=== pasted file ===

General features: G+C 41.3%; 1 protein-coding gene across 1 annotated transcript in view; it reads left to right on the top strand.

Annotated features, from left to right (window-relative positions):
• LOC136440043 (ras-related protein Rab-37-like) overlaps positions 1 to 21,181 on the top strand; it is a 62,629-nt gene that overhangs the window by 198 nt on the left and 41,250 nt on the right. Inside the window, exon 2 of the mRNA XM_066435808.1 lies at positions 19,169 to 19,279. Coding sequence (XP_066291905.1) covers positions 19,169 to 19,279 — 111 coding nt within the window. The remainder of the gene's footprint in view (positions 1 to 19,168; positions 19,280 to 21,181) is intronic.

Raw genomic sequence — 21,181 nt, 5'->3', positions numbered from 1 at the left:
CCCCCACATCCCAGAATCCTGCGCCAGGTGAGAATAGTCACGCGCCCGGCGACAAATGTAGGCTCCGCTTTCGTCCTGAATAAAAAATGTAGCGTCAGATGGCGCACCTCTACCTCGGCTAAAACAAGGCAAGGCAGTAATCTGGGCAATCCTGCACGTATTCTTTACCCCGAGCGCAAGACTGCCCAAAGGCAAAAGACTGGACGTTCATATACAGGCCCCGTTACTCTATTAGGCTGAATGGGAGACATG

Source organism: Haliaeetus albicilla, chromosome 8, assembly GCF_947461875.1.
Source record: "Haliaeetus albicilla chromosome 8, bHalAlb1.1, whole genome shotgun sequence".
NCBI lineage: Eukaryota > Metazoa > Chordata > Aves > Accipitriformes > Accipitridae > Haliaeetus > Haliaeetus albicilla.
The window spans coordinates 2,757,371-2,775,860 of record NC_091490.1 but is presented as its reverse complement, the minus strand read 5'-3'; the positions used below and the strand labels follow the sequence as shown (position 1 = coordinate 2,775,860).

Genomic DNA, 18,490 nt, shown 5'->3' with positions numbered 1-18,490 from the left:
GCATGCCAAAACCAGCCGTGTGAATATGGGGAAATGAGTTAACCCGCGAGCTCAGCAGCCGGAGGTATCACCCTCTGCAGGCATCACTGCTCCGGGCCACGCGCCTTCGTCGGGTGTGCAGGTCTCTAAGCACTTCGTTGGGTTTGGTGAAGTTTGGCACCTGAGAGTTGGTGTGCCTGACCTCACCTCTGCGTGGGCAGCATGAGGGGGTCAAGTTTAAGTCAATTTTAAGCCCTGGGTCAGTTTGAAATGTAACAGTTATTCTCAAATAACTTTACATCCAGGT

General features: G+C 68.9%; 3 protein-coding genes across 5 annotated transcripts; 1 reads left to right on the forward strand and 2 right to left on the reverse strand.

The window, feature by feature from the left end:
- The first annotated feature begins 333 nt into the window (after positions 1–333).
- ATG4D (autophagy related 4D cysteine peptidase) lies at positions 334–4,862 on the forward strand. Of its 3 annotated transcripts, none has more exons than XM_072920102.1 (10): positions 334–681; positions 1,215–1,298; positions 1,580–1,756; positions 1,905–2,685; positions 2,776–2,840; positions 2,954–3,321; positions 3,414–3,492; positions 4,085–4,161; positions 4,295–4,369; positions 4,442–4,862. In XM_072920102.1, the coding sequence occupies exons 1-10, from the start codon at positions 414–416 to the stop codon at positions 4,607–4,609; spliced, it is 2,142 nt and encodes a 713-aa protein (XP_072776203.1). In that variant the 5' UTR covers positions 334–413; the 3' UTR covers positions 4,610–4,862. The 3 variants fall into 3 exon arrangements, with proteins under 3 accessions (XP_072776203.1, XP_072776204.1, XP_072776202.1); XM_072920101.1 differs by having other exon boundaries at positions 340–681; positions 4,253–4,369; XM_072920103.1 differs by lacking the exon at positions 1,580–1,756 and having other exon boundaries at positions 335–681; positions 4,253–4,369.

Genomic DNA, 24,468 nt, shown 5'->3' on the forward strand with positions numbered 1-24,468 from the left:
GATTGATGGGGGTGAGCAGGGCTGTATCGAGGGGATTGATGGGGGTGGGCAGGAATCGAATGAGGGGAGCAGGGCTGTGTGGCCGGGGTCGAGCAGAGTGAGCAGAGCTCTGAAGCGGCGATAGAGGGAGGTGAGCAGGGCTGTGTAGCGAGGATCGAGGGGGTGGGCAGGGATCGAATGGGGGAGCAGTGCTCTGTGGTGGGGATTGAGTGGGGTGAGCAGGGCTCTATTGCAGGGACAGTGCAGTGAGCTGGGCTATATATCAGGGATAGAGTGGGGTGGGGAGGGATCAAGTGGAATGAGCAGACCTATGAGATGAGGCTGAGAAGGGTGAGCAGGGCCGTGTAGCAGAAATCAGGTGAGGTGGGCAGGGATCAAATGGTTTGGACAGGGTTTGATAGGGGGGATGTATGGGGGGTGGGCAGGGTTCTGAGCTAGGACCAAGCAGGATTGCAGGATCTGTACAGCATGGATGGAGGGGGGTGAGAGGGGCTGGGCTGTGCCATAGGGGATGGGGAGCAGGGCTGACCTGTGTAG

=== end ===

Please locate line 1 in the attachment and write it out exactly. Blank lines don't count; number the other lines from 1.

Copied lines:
General features: G+C 41.3%; 1 protein-coding gene across 1 annotated transcript in view; it reads left to right on the top strand.